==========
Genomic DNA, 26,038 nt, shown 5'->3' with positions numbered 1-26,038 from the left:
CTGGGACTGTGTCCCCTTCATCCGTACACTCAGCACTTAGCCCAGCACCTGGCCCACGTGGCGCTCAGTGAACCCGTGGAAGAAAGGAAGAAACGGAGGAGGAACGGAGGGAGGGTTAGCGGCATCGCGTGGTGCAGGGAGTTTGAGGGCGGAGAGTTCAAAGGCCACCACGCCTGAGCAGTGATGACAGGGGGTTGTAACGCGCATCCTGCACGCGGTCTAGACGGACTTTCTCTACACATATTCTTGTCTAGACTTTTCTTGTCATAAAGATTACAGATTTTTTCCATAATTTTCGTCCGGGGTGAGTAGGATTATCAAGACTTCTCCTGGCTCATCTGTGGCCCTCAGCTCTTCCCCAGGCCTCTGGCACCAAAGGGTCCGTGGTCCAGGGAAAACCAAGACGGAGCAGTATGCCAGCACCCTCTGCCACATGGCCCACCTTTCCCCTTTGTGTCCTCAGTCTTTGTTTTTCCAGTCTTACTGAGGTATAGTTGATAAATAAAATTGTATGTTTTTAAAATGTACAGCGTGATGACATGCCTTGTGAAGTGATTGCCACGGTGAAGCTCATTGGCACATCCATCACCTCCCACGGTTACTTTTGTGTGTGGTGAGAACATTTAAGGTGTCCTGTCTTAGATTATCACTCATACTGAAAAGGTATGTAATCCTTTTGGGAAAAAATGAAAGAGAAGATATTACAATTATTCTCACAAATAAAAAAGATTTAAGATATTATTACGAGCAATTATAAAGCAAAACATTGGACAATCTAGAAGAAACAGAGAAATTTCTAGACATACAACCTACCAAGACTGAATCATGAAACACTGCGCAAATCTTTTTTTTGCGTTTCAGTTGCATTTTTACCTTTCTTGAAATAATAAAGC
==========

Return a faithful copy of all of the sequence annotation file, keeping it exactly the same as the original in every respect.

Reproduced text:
Genomic DNA, 26,038 nt, shown 5'->3' with positions numbered 1-26,038 from the left:
CTGGGACTGTGTCCCCTTCATCCGTACACTCAGCACTTAGCCCAGCACCTGGCCCACGTGGCGCTCAGTGAACCCGTGGAAGAAAGGAAGAAACGGAGGAGGAACGGAGGGAGGGTTAGCGGCATCGCGTGGTGCAGGGAGTTTGAGGGCGGAGAGTTCAAAGGCCACCACGCCTGAGCAGTGATGACAGGGGGTTGTAACGCGCATCCTGCACGCGGTCTAGACGGACTTTCTCTACACATATTCTTGTCTAGACTTTTCTTGTCATAAAGATTACAGATTTTTTCCATAATTTTCGTCCGGGGTGAGTAGGATTATCAAGACTTCTCCTGGCTCATCTGTGGCCCTCAGCTCTTCCCCAGGCCTCTGGCACCAAAGGGTCCGTGGTCCAGGGAAAACCAAGACGGAGCAGTATGCCAGCACCCTCTGCCACATGGCCCACCTTTCCCCTTTGTGTCCTCAGTCTTTGTTTTTCCAGTCTTACTGAGGTATAGTTGATAAATAAAATTGTATGTTTTTAAAATGTACAGCGTGATGACATGCCTTGTGAAGTGATTGCCACGGTGAAGCTCATTGGCACATCCATCACCTCCCACGGTTACTTTTGTGTGTGGTGAGAACATTTAAGGTGTCCTGTCTTAGATTATCACTCATACTGAAAAGGTATGTAATCCTTTTGGGAAAAAATGAAAGAGAAGATATTACAATTATTCTCACAAATAAAAAAGATTTAAGATATTATTACGAGCAATTATAAAGCAAAACATTGGACAATCTAGAAGAAACAGAGAAATTTCTAGACATACAACCTACCAAGACTGAATCATGAAACACTGCGCAAATCTTTTTTTTGCGTTTCAGTTGCATTTTTACCTTTCTTGAAATAATAAAGC